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“We are the planet’s super-predator”

14 January, 2009

As humans hunt, their prey gets smaller: study


“As predators, humans are a dominant evolutionary force,” said Chris Darimont of the University of California, Santa Cruz. “It’s an ideal recipe for rapid trait change.”

Rapid change, of course, is not always good for us as melting glaciers, rising water levels, fiercer storms, significant weather variations have begun to make clear to some of us. And the same is true of living things as well.


[Dairmont and his colleagues] studied changes in the size of fish, limpets, snails, bighorn sheep and caribou, as well as two plants — the Himalayan snow lotus and American ginseng.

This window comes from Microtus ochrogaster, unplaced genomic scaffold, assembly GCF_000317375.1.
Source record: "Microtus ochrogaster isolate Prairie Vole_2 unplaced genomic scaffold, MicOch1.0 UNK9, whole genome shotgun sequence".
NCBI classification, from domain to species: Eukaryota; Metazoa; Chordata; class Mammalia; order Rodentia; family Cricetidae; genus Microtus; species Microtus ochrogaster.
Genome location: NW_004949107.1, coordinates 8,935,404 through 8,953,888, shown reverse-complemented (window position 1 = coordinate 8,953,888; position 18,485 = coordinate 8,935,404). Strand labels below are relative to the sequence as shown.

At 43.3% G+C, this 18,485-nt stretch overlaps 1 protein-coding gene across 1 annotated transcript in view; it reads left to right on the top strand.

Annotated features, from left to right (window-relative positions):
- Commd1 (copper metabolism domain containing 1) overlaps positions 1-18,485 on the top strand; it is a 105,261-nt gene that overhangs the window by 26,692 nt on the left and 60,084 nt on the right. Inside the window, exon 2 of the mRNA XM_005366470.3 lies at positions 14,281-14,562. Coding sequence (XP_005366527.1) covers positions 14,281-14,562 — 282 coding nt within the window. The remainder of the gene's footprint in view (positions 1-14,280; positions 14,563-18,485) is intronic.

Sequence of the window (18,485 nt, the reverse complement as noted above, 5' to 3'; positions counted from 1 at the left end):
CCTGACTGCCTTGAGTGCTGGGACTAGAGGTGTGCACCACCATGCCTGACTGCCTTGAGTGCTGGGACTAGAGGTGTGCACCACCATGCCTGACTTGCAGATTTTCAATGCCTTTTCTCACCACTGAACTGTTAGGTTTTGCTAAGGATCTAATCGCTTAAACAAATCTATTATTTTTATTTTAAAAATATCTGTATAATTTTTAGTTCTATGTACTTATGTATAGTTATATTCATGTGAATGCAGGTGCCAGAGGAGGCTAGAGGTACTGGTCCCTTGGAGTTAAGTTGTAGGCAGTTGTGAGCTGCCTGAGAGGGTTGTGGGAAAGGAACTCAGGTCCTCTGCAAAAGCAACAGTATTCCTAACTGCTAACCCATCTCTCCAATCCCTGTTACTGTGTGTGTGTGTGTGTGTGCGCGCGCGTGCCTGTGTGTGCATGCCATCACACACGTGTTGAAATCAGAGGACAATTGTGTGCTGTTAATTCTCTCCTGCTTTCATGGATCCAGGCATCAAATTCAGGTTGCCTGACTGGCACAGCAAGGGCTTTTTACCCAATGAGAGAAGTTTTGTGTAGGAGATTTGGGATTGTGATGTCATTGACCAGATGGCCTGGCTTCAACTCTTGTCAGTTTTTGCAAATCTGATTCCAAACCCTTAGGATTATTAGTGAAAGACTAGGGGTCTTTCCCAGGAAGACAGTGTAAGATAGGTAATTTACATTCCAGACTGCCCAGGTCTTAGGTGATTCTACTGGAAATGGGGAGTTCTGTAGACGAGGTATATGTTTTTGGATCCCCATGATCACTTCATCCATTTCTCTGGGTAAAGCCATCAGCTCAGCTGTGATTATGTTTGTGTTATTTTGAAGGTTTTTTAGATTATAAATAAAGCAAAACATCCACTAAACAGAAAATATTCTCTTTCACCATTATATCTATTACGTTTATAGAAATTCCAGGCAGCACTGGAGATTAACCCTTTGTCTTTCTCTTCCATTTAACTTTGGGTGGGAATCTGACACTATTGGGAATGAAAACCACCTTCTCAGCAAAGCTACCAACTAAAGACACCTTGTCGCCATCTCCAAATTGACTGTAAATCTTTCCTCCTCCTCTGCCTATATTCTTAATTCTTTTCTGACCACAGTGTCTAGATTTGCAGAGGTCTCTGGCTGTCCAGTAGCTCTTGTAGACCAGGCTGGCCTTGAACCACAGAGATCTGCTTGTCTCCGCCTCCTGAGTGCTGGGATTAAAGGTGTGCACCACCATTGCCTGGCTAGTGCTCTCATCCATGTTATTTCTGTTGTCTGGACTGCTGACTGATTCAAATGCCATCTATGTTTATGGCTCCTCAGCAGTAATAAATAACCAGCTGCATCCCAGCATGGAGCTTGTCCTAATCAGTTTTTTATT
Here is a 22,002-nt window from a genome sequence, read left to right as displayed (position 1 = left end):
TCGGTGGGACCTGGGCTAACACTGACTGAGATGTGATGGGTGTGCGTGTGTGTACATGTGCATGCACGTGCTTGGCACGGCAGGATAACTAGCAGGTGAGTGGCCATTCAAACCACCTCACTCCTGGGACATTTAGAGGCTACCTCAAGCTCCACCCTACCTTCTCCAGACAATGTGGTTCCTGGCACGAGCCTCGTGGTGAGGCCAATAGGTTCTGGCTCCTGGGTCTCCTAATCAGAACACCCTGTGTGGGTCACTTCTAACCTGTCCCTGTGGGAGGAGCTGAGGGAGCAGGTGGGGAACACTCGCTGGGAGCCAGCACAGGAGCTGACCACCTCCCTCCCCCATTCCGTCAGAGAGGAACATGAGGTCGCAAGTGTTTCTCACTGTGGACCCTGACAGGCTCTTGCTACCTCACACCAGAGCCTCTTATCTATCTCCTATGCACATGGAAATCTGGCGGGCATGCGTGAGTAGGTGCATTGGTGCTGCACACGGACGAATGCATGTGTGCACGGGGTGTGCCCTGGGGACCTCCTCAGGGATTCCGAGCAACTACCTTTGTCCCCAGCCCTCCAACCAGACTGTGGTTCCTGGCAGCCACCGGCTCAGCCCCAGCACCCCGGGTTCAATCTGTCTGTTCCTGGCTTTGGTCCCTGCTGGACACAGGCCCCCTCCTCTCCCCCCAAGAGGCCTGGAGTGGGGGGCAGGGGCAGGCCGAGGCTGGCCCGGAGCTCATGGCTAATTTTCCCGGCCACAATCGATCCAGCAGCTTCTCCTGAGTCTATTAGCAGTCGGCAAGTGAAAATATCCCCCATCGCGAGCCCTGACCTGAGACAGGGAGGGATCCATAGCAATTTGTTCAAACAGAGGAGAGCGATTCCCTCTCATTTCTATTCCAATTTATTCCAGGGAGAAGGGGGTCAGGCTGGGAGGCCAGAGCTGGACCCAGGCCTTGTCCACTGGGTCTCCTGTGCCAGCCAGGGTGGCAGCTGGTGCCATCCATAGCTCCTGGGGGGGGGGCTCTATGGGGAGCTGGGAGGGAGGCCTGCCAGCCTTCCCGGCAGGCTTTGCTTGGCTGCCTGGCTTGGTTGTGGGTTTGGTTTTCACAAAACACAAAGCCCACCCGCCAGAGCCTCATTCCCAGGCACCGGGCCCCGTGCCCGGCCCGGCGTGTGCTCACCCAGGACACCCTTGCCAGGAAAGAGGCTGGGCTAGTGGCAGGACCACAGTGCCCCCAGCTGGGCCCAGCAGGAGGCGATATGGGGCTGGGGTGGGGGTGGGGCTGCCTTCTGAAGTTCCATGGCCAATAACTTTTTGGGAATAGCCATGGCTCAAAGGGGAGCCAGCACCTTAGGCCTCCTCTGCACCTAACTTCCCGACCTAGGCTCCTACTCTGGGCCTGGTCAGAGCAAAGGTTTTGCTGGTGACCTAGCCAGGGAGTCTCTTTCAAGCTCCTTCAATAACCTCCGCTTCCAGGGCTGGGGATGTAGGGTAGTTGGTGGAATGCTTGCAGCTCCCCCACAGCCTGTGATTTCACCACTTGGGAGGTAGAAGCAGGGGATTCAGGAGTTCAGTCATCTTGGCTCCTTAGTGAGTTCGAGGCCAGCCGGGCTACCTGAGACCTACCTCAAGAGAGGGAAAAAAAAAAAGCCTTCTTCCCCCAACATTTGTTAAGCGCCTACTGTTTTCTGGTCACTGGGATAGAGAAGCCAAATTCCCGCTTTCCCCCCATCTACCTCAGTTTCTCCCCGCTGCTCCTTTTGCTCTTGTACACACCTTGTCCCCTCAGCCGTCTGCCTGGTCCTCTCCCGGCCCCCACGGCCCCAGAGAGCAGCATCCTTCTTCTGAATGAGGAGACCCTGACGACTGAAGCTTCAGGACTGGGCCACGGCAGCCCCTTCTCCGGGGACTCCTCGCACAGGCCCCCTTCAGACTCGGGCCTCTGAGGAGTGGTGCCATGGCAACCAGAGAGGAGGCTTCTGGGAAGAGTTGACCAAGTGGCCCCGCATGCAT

In virtually all cases, human-targeted species got smaller and smaller and started reproducing at younger ages — making populations more vulnerable.


Vulnerable food sources and environment will eventually impact our ways of life. Dominant species or not, we are dependent on everything around us for the survival of our species.  (Okay, maybe not rocks.  Maybe we can do without rocks, but you do get my point.)

“The public knows we often harvest far too many fish, but the threat goes above and beyond numbers,” Darimont said in a statement. “We’re changing the very essence of what remains, sometimes within the span of only two decades. We are the planet’s super-predator.”

So, might I suggest that all those hunters who pride themselves in the size of their catch reconsider how it affects us all.  Unless you are hunting for a huge number of people, you can probably make do with the smaller fish, the smaller dear, and the smaller duck.  In the long run we would all benefit from it, including the fish, animals, and other “edibles.”

Unless like me, you are a vegetarian and don’t mind soy, vegetables, fruits, beans, and rice.

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